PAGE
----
This post is more than 2 years old.
I've said on more than one occasion that it was gaming that initially got me into programming. Initially just cheating at games (I hacked my Bard's Tale save and I modified the source code in Lemonade Stand), but what I really wanted to do was create my own games. That dream pretty much went away when I left the computer science program in college and discovered the web, but I've toyed with the idea of building my own web-based games from time to time. A while back, I was lucky enough to get a copy of "Build an HTML5 Game" by Karl Bunyan.
As you can imagine, the book walks you through the process of building a game using web standards. The game, a simple bubble shooter you can play here, is built iteratively throughout the chapters. You start building each piece one at a time, gradually adding more features and logic to the game. It felt like a good pace to me and I only really struggled during some of the mathematical parts. (I'm a bit ashamed to say that, actually. I was pretty good at math growing up but since I haven't really used complex math since my early college career it's all wasted away.)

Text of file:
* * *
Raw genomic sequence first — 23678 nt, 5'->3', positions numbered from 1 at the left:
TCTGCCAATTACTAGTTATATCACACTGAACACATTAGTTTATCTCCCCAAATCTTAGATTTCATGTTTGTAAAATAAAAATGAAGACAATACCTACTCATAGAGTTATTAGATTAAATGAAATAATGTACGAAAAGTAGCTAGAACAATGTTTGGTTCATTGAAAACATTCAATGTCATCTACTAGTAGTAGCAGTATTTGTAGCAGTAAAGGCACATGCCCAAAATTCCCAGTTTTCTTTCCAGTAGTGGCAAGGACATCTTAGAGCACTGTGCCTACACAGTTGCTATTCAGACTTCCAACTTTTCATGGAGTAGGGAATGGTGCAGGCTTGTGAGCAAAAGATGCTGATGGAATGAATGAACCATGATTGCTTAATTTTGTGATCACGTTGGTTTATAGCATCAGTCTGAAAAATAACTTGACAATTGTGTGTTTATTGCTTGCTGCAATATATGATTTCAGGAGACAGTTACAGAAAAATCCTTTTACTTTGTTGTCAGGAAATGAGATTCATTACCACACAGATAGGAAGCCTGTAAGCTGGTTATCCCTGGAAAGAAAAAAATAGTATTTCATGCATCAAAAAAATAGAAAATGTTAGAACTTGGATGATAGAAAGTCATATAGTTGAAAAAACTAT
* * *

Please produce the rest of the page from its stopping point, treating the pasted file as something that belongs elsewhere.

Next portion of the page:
Finally, the book wraps up by talking a bit about more advanced topics, like performance tuning, WebGL and deployment issues. This is a good section, but pretty slim. I think in the next edition this could be expanded significantly. The book's definitely packed with information now, but making this last portion even larger could make a great book even better.
If you have any interest at all in learning how to build games with web standards, then I definitely recommend checking it out. You can find out more about the book, including seeing the table of contents, at the book's web site: http://buildanhtml5game.com/
p.s. As a slightly off topic aside, this was my first introduction to Modernizr. While I had certainly heard of it before, I had never actually used it. The game you develop in the book makes heavy use of it and I'm happy I had a chance to actually use it. I didn't know it had a loader feature with fallback support. That was pretty darn neat.